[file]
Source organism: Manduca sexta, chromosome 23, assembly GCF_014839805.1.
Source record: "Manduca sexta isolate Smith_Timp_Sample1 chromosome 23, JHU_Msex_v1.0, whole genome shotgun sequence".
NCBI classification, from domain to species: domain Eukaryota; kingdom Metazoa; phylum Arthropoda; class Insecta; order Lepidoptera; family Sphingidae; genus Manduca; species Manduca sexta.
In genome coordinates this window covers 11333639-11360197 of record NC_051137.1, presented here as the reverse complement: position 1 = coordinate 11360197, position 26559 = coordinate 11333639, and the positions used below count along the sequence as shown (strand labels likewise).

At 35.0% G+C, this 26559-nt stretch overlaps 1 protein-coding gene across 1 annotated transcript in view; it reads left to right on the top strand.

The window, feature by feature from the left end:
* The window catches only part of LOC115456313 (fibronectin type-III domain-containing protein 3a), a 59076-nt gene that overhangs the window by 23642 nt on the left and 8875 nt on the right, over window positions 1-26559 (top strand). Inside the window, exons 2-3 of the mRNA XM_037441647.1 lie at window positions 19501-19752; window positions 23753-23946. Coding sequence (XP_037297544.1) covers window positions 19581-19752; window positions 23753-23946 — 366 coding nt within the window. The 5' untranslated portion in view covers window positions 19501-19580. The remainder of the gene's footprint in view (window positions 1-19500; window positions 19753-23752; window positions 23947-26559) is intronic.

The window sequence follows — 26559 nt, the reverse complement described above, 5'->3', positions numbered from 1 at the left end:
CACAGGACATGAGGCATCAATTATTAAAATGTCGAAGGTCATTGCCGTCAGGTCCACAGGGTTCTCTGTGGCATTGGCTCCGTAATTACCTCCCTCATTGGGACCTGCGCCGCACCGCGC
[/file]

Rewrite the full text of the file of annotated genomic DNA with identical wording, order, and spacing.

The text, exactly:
Source organism: Manduca sexta, chromosome 23, assembly GCF_014839805.1.
Source record: "Manduca sexta isolate Smith_Timp_Sample1 chromosome 23, JHU_Msex_v1.0, whole genome shotgun sequence".
NCBI classification, from domain to species: domain Eukaryota; kingdom Metazoa; phylum Arthropoda; class Insecta; order Lepidoptera; family Sphingidae; genus Manduca; species Manduca sexta.
In genome coordinates this window covers 11333639-11360197 of record NC_051137.1, presented here as the reverse complement: position 1 = coordinate 11360197, position 26559 = coordinate 11333639, and the positions used below count along the sequence as shown (strand labels likewise).

At 35.0% G+C, this 26559-nt stretch overlaps 1 protein-coding gene across 1 annotated transcript in view; it reads left to right on the top strand.

The window, feature by feature from the left end:
* The window catches only part of LOC115456313 (fibronectin type-III domain-containing protein 3a), a 59076-nt gene that overhangs the window by 23642 nt on the left and 8875 nt on the right, over window positions 1-26559 (top strand). Inside the window, exons 2-3 of the mRNA XM_037441647.1 lie at window positions 19501-19752; window positions 23753-23946. Coding sequence (XP_037297544.1) covers window positions 19581-19752; window positions 23753-23946 — 366 coding nt within the window. The 5' untranslated portion in view covers window positions 19501-19580. The remainder of the gene's footprint in view (window positions 1-19500; window positions 19753-23752; window positions 23947-26559) is intronic.

The window sequence follows — 26559 nt, the reverse complement described above, 5'->3', positions numbered from 1 at the left end:
CACAGGACATGAGGCATCAATTATTAAAATGTCGAAGGTCATTGCCGTCAGGTCCACAGGGTTCTCTGTGGCATTGGCTCCGTAATTACCTCCCTCATTGGGACCTGCGCCGCACCGCGC